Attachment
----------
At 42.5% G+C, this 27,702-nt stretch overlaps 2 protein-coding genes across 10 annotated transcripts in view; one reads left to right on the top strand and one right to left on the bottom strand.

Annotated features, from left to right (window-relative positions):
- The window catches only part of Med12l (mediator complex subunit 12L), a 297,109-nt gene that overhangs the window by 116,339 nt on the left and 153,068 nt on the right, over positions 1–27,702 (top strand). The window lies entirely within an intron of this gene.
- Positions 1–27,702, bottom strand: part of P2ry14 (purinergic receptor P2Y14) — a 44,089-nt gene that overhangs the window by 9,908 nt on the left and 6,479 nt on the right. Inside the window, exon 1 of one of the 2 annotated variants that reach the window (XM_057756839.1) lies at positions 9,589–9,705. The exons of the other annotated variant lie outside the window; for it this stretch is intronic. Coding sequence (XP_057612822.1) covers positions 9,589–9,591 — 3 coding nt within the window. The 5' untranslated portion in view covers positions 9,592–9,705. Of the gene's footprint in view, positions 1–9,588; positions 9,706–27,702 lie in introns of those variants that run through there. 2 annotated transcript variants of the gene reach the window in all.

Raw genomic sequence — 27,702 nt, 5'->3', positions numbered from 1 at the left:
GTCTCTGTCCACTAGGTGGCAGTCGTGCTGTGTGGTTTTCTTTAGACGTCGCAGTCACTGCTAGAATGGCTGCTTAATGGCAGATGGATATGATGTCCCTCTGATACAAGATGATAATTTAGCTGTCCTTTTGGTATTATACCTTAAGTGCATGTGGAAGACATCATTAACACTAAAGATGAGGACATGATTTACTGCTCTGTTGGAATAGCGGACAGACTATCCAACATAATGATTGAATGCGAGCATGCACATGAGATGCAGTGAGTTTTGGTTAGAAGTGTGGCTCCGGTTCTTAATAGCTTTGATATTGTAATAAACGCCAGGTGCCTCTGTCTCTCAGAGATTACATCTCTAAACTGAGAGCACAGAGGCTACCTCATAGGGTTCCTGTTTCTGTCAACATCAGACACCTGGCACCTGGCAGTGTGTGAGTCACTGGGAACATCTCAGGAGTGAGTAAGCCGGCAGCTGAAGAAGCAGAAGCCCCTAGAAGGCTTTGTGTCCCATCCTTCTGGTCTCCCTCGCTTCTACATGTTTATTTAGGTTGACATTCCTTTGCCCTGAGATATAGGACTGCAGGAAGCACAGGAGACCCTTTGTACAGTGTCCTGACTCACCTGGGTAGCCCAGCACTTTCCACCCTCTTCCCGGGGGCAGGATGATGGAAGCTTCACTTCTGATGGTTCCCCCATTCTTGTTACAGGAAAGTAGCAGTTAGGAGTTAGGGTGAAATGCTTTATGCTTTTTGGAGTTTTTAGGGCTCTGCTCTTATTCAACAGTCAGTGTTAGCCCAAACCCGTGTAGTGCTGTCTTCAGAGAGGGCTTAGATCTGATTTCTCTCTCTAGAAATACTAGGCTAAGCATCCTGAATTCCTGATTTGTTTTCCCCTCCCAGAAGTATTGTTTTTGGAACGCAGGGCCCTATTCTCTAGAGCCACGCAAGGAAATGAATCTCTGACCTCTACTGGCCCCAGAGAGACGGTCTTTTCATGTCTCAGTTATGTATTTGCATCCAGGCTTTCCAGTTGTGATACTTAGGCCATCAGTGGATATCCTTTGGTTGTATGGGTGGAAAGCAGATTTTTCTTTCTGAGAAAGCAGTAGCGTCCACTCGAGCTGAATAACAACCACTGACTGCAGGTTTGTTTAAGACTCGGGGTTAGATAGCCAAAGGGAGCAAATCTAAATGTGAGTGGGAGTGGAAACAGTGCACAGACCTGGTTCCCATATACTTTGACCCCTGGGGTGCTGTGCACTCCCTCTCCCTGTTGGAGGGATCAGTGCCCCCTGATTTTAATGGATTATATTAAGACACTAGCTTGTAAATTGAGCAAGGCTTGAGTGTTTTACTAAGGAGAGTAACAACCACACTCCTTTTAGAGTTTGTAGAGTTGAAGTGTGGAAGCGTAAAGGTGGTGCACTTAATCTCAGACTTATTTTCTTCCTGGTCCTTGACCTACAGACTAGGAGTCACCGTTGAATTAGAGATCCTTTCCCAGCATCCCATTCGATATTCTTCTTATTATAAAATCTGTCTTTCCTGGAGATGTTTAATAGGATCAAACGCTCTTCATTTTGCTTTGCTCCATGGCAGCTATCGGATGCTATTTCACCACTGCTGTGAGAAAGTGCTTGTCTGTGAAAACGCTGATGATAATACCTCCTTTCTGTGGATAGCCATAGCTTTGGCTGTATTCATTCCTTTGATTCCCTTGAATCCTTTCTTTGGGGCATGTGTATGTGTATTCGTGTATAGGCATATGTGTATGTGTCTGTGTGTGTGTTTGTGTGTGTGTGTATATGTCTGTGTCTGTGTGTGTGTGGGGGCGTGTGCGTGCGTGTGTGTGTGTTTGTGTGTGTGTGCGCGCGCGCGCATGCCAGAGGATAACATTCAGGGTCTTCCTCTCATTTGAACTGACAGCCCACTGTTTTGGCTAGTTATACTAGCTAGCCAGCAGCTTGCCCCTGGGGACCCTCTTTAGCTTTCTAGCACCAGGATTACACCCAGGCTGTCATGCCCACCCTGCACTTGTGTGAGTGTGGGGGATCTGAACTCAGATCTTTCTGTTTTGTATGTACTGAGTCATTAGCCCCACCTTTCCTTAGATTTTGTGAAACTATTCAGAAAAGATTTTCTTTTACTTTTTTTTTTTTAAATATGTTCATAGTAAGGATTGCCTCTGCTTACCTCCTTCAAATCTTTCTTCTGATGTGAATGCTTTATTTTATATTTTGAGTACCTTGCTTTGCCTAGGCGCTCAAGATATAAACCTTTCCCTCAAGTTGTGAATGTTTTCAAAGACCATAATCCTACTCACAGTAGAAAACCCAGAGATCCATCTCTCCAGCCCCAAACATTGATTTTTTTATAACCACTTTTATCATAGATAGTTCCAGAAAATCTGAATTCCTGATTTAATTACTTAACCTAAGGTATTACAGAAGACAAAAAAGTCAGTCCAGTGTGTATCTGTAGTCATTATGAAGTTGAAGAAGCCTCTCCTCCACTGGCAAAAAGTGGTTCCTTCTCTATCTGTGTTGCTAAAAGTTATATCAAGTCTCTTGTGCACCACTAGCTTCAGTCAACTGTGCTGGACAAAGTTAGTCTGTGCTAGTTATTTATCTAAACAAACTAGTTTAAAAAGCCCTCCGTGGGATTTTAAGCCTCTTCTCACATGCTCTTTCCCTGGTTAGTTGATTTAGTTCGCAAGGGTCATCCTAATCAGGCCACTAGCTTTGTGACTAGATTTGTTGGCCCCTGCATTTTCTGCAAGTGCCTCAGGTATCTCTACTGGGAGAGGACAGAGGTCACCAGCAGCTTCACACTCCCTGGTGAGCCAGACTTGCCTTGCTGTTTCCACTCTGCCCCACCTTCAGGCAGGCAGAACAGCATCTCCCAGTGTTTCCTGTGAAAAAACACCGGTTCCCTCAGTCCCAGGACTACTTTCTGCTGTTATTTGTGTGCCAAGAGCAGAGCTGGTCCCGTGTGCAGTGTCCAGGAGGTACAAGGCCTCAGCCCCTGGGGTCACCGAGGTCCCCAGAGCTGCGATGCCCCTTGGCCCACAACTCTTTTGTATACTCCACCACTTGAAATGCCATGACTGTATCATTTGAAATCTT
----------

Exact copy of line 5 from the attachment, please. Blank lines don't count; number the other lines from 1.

Raw genomic sequence — 27,702 nt, 5'->3', positions numbered from 1 at the left: